If for some reason you didn’t, it’s this: most people spend 40 hours a week doing a job they don’t really love. Otherwise, why get paid for it? But to add on top of that a side hustle that makes your soul shrivel like a prune in the Mexican desert? Trust me when I say, 9 times out of 10, it’s just not worth it.
So make sure that whatever side hustle you do decide to pursue, that it’s something that you at least somewhat enjoy! For example, I taught guitar for a number of years. And while it didn’t pass the “scalability” test in Tip #2, it was enjoyable and certainly paid more than anything else I could have been doing.
If you’re going to spend time doing something above and beyond what you’re doing at your job, make sure it’s something where you’re going to have fun.
Tip #4 – Make your side hustle fit your lifestyle
This tip works with pretty much any addition to your life (car, significant other, living accommodations, etc.) but it’s a super important consideration when it comes to adding a side hustle.
For example, I’m thinking about getting back into teaching guitar. No, it’s not scalable (which is why I have this project as well), but it’s fun, earns more than I do at my job, and suits my lifestyle just fine. I don’t mind driving around town after work, as I’ve spent all day on my feet enthralling the youth of America with the wonders of mathematics.
So being a traveling guitar teacher suits my lifestyle. I also don’t have any kids at home, so missing out on an hour or two every evening it just fine with my lady friend.
But let’s say that you have a big fancy corporate job and that you commute 2.5 hours to work every day. Do you honestly think that you’re going to want to teach guitar lessons after being so busy at work? I would guess not.
Or what if you’re an introverted real estate agent? Chances are, your job is going to exhaust you during the day. What introvert is going to want to have a side hustle where they have to continuously be around people (like bartending/selling door to door/working at a call center/jk who wants to work at a call center?).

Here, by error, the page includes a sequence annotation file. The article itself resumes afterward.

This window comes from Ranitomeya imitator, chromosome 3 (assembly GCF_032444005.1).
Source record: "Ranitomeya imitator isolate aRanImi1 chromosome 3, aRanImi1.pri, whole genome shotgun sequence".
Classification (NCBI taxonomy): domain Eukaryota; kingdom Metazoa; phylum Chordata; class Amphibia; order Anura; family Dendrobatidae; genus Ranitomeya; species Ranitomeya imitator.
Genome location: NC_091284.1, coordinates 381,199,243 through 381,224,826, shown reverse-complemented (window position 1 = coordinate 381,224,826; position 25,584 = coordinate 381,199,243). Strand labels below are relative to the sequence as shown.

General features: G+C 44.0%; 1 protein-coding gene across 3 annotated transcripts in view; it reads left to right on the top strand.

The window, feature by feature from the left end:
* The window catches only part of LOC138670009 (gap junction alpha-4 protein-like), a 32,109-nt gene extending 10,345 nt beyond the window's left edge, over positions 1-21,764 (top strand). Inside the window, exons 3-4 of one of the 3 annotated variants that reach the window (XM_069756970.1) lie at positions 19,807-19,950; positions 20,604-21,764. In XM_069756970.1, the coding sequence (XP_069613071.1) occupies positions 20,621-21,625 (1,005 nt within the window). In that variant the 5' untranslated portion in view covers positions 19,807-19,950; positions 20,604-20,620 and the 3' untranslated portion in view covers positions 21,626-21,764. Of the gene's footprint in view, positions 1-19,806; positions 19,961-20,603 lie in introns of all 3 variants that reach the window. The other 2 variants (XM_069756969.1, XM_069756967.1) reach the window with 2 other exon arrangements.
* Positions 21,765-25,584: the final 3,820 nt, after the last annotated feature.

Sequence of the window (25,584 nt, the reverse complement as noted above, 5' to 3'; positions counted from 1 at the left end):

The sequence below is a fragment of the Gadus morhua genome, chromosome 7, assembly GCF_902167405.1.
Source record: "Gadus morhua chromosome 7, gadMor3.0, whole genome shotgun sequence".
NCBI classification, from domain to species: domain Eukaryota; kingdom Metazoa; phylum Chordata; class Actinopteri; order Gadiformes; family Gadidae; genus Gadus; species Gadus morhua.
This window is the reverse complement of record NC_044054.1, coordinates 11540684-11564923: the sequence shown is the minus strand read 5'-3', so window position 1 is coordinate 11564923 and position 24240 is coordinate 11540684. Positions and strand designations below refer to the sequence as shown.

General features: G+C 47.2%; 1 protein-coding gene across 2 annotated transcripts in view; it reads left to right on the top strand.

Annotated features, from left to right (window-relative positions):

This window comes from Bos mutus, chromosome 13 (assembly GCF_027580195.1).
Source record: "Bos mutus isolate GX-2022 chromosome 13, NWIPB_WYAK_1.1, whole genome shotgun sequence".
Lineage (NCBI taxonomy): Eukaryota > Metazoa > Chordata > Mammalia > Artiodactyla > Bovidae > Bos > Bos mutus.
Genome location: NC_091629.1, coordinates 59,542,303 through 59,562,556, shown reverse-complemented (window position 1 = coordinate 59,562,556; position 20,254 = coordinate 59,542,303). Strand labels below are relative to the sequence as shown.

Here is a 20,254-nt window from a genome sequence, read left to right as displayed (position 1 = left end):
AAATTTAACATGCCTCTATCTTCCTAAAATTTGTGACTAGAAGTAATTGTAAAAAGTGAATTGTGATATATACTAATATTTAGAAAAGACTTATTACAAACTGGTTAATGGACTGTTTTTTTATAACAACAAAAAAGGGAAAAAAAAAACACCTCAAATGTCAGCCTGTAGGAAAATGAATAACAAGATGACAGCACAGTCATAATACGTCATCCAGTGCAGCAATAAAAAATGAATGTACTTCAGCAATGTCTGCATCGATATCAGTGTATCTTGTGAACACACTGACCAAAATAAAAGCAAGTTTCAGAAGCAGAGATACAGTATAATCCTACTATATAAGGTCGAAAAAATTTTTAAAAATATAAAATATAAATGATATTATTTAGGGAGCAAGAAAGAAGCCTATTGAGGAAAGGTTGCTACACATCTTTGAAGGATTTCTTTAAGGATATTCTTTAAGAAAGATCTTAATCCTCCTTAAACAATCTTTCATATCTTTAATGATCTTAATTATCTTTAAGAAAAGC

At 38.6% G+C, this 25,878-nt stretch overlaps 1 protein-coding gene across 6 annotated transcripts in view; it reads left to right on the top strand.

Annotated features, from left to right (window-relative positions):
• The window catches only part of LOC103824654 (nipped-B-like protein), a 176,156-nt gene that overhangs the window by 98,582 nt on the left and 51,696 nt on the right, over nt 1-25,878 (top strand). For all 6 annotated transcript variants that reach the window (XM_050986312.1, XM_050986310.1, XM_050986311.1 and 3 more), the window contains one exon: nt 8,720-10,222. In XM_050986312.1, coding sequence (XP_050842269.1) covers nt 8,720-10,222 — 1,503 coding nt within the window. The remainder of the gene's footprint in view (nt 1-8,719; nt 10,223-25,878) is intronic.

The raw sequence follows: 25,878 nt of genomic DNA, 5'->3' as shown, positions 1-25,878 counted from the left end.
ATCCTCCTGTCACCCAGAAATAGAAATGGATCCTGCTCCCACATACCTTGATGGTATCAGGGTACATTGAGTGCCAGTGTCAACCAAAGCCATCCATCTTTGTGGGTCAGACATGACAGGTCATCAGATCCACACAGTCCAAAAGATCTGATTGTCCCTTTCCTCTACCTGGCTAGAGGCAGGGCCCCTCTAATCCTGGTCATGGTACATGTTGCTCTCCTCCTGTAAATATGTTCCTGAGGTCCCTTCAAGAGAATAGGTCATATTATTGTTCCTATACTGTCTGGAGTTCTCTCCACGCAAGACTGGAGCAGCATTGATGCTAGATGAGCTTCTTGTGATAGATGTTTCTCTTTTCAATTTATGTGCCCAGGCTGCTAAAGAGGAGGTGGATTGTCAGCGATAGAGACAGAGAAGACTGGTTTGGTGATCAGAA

So if you’re extremely busy at your first job (like 80 hours a week busy, not “I have to stay till 6 pm” busy), you should find something that you can do on your own time. If you’ve got some extra time during your week, maybe you find something that takes up a bit more time, but allows you to have fun doing it or maybe pays better. Either way your side hustle is just that: on the side. Make sure you don’t kill yourself trying to fit a square peg in a round hole.
Tip #5 – Sustainable over the long term
This 5th and final step pretty much ties in all the other tips that we’ve had today. It’s pretty simple: if you’re going to start a side hustle, you’re going to want it to be something that you can do for years, not just a couple weeks or months.
After all, this is going to become something that’s going to be an integral part of your financial plan. Even if you’re only pulling in an extra $100 a week, that money starts to add up real fast. It would suck to become reliant on that sort of cashflow, only to have it evaporate in a few months because you didn’t account for sustainability.
For example, this blog is very easy to maintain. A couple of blog posts here, some social media marketing there, and overall it doesn’t require a ton of maintenance. It’s not like renting out a house, where you’d have to make sure that everything’s up to code, that there are no cracks in the walls, pipes aren’t leaking lead into the water, and so on and so forth.
My Dad at one point in his life was the king of the “Bite off more than you can chew” side hustle: he opened a subway franchise. With all the start up costs, employee issues, and legalities of franchise ownership, it just wasn’t worth his time in the end; he opted to shut it down.
So when trying out different side hustles, be sure to ask yourself, “Is something that I can do for a number of years, not weeks? Can I do this week in and week out without burning out?”
If the answer is yes, then you, dear reader, have a pretty solid side hustle.
5 Key Parts to the Perfect Side Hustle – The Wrap Up
The side hustle is a key component to anyones financial plan. Diversifying income is nearly, if not more, important that diversifying your investments. It shakes up your life, keeps things interesting, and in a pinch, can be the difference between making your bill payments on time and racking up debt till you’re swimming in “Payment Past Due” notices. Here’s the anatomy of the perfect side hustle:
- Make more than you do at your job – You HAVE to make sure that what you’re doing is worth your time.
- Scalable – Let that hustle breath, let it expand, let it… grow.
- Something you actually want to do – Money is great, but you won’t keep at it unless you actually enjoy it.
- Fits your lifestyle – Make your side hustle fit your lifestyle, NOT the other way around.
- Sustainable over the long-term – Let your side hustle become a part of your long term financial plan.
Alright, now it’s your turn to speak up, dear reader. Are these tips on point to making sure you have the perfect side hustle? Is there anything I’m missing? What sort of side hustles are you running today that help you meet your financial goals.
+10 brownie points to the best commenter…. GO!
Keep trying to crack the code,